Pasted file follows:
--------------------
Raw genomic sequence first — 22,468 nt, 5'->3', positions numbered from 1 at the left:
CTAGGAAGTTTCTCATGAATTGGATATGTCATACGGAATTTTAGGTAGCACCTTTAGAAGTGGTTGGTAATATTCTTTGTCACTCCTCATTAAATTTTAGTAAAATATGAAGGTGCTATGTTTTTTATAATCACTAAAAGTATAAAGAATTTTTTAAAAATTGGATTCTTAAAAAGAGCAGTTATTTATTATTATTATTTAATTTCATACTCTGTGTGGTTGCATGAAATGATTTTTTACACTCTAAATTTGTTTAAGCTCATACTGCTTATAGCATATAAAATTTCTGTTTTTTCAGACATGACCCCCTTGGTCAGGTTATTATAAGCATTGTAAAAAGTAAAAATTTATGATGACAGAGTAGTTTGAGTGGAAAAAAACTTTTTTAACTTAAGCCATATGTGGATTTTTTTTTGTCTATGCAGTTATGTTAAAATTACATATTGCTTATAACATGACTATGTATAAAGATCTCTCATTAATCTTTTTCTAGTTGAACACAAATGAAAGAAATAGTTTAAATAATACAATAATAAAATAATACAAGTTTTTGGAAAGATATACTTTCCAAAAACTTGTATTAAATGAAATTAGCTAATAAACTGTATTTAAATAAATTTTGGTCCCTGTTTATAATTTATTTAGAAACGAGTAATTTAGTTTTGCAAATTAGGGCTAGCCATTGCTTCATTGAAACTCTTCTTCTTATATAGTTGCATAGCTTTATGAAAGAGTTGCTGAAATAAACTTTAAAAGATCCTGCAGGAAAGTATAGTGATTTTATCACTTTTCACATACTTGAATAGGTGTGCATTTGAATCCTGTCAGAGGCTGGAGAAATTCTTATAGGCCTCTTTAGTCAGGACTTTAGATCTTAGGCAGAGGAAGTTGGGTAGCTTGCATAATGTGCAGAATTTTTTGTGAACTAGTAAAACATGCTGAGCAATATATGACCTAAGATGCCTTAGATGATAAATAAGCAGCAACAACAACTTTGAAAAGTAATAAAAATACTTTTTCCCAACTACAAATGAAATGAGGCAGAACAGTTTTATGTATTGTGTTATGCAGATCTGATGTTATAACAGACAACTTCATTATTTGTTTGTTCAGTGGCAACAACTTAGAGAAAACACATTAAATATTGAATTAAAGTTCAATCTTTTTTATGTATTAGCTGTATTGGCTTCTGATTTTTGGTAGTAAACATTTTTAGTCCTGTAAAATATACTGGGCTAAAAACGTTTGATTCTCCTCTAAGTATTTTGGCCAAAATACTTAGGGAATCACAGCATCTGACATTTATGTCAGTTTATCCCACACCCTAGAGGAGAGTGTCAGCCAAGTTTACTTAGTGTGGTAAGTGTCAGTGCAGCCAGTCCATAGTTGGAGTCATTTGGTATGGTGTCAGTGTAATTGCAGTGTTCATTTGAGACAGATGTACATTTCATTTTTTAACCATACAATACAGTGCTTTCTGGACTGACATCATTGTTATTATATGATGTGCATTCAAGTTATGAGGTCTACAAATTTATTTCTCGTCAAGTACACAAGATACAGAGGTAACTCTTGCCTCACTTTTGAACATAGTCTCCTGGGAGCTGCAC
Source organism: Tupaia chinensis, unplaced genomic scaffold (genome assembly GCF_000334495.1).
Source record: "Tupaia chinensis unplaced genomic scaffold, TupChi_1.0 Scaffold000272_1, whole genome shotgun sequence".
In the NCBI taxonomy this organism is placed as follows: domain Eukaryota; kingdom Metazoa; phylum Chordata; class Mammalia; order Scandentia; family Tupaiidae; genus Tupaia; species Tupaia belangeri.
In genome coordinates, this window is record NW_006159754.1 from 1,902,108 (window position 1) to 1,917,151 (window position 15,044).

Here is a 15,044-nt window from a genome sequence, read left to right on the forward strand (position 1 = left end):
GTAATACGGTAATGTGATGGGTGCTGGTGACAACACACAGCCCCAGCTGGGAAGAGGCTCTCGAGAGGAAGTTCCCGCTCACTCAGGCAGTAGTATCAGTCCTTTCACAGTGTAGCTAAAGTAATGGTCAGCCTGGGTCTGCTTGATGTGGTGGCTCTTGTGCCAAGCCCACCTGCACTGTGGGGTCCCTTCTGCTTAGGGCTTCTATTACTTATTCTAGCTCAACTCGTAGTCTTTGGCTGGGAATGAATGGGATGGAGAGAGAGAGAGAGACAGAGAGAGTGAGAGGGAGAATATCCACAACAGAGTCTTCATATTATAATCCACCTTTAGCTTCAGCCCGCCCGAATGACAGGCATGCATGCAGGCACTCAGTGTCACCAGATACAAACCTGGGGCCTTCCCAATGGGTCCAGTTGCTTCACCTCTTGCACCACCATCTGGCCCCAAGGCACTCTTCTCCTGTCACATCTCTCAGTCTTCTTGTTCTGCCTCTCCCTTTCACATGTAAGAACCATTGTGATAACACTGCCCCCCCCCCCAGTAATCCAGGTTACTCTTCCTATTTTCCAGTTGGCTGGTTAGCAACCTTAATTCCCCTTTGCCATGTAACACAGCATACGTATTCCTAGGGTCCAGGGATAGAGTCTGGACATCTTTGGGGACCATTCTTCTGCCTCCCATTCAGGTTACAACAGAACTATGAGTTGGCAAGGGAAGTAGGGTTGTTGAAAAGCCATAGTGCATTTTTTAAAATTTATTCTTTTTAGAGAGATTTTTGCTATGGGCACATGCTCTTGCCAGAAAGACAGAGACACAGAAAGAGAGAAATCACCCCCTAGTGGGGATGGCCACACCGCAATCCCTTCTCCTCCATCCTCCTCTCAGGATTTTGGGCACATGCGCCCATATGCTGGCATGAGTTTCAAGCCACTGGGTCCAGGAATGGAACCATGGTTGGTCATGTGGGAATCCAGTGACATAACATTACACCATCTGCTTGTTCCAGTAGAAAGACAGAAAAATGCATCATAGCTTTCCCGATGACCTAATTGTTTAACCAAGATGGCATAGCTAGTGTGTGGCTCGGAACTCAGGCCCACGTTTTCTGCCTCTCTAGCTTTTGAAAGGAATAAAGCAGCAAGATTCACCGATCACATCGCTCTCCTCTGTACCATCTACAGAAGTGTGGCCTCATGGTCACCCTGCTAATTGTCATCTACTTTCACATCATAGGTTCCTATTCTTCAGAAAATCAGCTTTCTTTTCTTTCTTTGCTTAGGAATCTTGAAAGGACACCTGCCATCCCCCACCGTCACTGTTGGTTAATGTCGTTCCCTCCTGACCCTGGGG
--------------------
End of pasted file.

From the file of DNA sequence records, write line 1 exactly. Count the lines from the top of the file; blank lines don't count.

Raw genomic sequence first — 22,468 nt, 5'->3', positions numbered from 1 at the left: